Safe Drinking Water

PROGRAM OVERVIEW

The Safe Drinking Water Research and Policy Program (SDWRPP) was launched in November of 2016 at the Northeast-Midwest Institute and builds on the Institute’s long-standing engagement in water quality research, policy analysis, and education and outreach relating to water quality and safe drinking water by expanding its capabilities to the region more broadly. With a multiphase approach, the program works toward solving imminent, critical issues regarding revision of the Lead and Copper Rule while also building a regional and national awareness of the need for solving drinking water issues. Through the development of scientific, non-partisan, and independent research and policy analysis, the program seeks to use objective data findings to inform and provide technical assistance and education to policy-makers and the U.S. Environmental Protection Agency (EPA) to support local and regional drinking water policy improvements.

The Safe Drinking Water Research and Policy Program will:

  • Develop science and policy research that addresses issues surrounding lead in drinking water to be presented to members of Congress and other regional decision-makers to improve drinking water policy.
  • Identify and compile critical information gaps, including appropriate water quality sampling, consumer education, and implementation issues to inform regulatory revisions and policy updates to increase public health protection under the Lead and Copper Rule and related legislation.
  • Develop and implement a program for minimizing lead in drinking water in Detroit, Michigan that will inform policy recommendations for the entire region and, more specifically, proactively address lead in drinking water in large older cities.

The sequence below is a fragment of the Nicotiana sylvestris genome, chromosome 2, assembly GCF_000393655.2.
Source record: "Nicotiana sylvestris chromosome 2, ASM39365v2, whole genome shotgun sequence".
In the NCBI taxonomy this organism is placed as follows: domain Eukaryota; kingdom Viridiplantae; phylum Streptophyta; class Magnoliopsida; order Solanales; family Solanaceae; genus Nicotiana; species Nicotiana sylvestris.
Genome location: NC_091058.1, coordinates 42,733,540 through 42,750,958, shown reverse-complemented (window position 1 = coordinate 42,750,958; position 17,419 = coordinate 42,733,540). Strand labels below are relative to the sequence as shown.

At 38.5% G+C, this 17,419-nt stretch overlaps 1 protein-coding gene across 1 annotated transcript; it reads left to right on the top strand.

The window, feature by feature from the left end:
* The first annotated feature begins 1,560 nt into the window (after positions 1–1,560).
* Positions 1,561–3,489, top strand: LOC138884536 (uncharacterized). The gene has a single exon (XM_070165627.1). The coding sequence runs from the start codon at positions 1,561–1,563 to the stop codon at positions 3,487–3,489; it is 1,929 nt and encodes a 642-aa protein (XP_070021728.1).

• Bring national awareness to safe drinking water needs as well as potential solutions, as part of a long-term strategy to address local and NEMW regional concerns.

RESEARCH PRIORITIES

In its first year, the SDWRPP is focusing on identifying and filling critical information gaps related to lead in drinking water, including appropriate water quality sampling, consumer education, and implementation issues. This work informs improved policy and regulation to increase public health protection in the Lead and Copper Rule and related legislation. The Northeast-Midwest Institute is building on this work to expand its relationships, connections, and recognition as it develops the Program longer-term to build a Safe Drinking Water Research and Policy Center that examines a more complete scope of drinking water issues.

Another research priority of the Safe Drinking Water Research and Policy Program is the development and implementation of a model program for minimizing lead in drinking water in Detroit, Michigan. The Program is assessing the presence of lead in drinking water throughout the City of Detroit and developing short- and long-term strategies for minimizing exposure to lead through drinking water. These strategies include improving public notice and public education regarding lead in drinking water, updating and maintaining service line records, and designing a lead service line replacement program. While providing technical assistance to the City of Detroit, the Program is collecting information that informs more broadly policy and implementation needs to improve public health protection under the Lead and Copper Rule. The work in Detroit also provides a model for proactively addressing lead in drinking water in large older cities.

Research and policy analysis will include:

  • Targeted scientific and policy research papers examining ongoing technical and policy issues related to the Lead and Copper Rule such as appropriate water quality sampling, consumer education, funding and implementation issues.
  • Research to identify effective implementation strategies that improve the public health protection and enforceability of the revised Lead and Copper Rule.